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Make Your Best American Amber Ale

American amber ales allow for a significant range of flavors, which makes them a great beer for creative brewers.

Josh Weikert Jun 12, 2016 - 7 min read

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When anyone asks me what the “best” style of beer is, my first impulse is to say that there really isn’t one. Asking for a favorite style can be akin to asking which of your children is your favorite. But there actually is a way to answer that question in a substantive way. For example, instead of asking my father, “which kid do you love more?” you could ask, “which of your kids is the most financially successful?” So, instead of questioning the “best” beer style, what if we simply went with, “what’s a style that showcases lots of beer ingredients without overwhelming you?” Now we might be on our way to an interesting conversation!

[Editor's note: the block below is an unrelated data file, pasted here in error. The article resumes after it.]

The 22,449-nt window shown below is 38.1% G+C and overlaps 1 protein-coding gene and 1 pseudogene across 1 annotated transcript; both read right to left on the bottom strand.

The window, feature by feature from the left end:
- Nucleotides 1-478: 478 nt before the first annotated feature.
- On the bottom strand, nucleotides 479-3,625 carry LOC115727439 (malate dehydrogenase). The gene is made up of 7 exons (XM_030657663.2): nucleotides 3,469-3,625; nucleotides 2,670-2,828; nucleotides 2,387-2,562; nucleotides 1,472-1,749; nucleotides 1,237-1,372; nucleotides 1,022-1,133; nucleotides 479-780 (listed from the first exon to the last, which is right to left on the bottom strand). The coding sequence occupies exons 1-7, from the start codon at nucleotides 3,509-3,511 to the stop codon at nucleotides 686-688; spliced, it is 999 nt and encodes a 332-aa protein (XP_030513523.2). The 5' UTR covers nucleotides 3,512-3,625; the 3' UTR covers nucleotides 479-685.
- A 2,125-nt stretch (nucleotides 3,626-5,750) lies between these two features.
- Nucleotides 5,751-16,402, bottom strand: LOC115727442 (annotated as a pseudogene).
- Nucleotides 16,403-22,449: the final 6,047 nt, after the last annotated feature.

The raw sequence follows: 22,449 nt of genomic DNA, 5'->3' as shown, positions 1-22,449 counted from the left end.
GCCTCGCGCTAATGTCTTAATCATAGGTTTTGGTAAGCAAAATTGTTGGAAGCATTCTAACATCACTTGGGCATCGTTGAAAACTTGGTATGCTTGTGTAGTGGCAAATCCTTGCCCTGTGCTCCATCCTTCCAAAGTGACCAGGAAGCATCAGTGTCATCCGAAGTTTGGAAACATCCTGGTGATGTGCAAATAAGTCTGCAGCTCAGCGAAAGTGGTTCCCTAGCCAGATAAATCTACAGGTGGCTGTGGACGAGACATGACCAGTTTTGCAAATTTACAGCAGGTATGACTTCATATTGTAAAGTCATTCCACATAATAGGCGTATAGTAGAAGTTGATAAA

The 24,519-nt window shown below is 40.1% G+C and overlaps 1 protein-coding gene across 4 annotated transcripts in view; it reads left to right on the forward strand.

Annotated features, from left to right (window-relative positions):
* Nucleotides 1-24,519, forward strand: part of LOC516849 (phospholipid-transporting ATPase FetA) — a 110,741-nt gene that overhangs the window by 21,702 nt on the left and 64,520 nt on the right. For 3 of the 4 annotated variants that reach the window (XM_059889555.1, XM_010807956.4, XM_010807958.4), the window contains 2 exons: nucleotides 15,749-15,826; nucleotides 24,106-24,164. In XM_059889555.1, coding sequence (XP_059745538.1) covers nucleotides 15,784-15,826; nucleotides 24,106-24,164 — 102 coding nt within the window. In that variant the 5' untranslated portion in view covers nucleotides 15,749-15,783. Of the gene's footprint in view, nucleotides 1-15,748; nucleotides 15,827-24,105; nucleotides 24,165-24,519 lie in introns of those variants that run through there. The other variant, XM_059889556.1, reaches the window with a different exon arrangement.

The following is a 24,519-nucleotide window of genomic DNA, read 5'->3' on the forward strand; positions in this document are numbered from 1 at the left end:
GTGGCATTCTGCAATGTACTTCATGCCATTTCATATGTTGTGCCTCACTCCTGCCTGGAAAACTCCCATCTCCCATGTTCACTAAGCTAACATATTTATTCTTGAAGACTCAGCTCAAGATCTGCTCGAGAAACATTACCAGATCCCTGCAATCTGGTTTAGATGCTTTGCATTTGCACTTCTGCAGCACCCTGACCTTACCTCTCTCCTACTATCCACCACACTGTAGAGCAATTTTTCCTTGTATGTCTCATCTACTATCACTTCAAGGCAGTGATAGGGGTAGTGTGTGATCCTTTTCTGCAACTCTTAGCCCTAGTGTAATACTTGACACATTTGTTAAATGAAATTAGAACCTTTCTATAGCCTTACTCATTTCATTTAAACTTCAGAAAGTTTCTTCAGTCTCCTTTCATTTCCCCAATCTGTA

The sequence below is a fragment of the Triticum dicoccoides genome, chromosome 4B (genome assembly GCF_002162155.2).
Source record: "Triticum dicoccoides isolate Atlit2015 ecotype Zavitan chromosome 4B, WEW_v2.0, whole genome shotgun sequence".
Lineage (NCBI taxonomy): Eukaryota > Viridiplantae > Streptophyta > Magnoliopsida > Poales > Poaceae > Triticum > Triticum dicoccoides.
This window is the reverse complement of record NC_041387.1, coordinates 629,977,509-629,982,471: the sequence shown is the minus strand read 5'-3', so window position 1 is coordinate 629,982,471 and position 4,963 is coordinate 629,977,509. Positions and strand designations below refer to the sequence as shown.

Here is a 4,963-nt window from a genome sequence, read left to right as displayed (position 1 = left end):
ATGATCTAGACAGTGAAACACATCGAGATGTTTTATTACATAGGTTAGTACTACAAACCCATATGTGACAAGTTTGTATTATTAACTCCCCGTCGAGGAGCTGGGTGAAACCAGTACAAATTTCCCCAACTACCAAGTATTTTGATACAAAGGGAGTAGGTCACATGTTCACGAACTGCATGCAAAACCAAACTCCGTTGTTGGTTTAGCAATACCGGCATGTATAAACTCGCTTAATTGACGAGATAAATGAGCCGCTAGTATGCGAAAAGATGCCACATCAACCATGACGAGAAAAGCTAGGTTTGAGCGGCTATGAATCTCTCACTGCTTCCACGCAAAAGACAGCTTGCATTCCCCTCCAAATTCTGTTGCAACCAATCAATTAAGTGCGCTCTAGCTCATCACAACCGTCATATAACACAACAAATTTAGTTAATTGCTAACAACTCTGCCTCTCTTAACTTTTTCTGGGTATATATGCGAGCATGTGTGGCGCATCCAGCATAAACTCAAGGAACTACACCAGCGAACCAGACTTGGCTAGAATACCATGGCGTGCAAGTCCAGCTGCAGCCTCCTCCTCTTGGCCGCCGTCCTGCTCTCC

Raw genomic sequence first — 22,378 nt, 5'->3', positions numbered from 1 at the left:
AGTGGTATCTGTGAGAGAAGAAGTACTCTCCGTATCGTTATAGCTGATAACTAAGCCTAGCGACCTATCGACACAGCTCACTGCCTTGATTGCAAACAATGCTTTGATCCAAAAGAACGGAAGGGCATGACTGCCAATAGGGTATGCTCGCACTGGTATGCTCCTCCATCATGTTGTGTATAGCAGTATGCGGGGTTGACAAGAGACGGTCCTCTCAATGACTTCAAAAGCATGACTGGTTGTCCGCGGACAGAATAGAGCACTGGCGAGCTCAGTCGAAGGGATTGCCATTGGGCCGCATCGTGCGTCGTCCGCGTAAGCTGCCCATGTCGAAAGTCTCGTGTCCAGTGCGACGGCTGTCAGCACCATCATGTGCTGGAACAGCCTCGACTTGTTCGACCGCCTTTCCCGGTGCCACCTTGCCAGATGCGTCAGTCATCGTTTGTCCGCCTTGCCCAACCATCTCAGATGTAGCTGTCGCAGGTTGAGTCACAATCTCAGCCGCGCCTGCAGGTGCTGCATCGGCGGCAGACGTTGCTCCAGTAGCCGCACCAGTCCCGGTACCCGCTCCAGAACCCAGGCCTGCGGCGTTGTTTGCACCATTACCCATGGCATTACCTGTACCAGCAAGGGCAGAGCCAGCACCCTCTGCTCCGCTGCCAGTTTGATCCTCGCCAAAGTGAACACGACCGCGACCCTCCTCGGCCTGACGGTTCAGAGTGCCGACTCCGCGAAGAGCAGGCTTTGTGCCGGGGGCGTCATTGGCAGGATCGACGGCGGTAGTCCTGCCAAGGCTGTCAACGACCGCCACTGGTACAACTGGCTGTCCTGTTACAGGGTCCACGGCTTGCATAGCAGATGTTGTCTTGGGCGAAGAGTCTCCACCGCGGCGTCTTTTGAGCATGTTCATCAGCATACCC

For me, that style is the German altbier. But out of consideration for our American-hops-loving friends (and I concede that American hops, with their citrus and tropical notes, are a better fit for the warmer months), I will also make a strong case for the American amber ale.


The American amber is often described as a more malt-balanced version of the American pale ale, but that’s selling it very short. This is a style with substantial range, and while some versions are simply an APA plus caramel, that isn’t emblematic of the best of them.

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